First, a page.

Murray then rode out to meet General Copons and heard from him that French forces numbering some 10,000 men were marching south from Barcelona, but that the Spanish forces had moved to intercept them. Returning to the siege, Murray then heard that Suchet was still some 30-odd miles away, on the other side of the Coll de Balaguer. Despite the fact that Suchet had no way of immediately threatening the siege operations, this news seems to have unnerved Murray to the point that he cancelled the planned assault and ordered the army to re-embark completely by dark on 12 June. He was confronted by a group of his senior officers, who argued that they should march to destroy the French column approaching from the north before continuing with the siege. But hearing on the 12th that this column was now only a few hours’ march from the city, Murray issued a series of both contradictory and deeply embarrassing orders effectively abandoning everything. In fact, the column had turned around and returned northward on learning that Pellew had landed his marines in their rear in the Bay of Rosas.

Hallowell refused to abandon all their stores so lightly and he delayed sailing until 13 June in order to bring on board all the supplies and horses, but eighteen cannon were spiked and abandoned in the batteries.

Murray had further decided that the force at the Coll de Balaguer was also to be withdrawn and the Spanish forces were effectively abandoned to escape as best they could. However, news that Suchet was actually moving southwards because of reports of Spanish advances towards Valencia, and that one French brigade had been left in an isolated position and might be cut off, seems to have renewed Murray’s belief and he promptly ordered the army to disembark again!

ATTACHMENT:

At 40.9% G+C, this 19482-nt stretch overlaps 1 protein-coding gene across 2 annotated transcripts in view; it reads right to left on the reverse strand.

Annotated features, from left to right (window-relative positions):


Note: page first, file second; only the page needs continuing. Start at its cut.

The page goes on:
The intended attack came to nothing and the army simply sat and waited for Murray to make any decision at all. Instead, he ordered a council of war on 17 June, which agreed that the only realistic option now was to re-embark, which was accomplished by the 19th. Bentinck had finally arrived from Sicily on 18 June and promptly superseded Murray, but he agreed with the decision to abandon the campaign, and ordered the fort at the Coll de Balaguer to be blown up. The army sailed back to Alicante in ignominy.

Even the historian Fortescue, his harshest critic, recognises that the position Murray found himself in may well have made re-embarkation essential, but the unnecessary haste and confusion engendered was unfounded, for there was certainly time to have recovered all the siege artillery. It was not the decision that is most criticised, but the unseemly rush and the embarrassing losses incurred because of it.

The final chapter of this shambolic and deeply embarrassing campaign led to Sir John Murray having to face a court-martial in January 1815; unbelievably, he was acquitted of all charges, but found guilty of an error of judgement in abandoning his guns. It did not, however, negatively affect his future career one jot!

Leave a Reply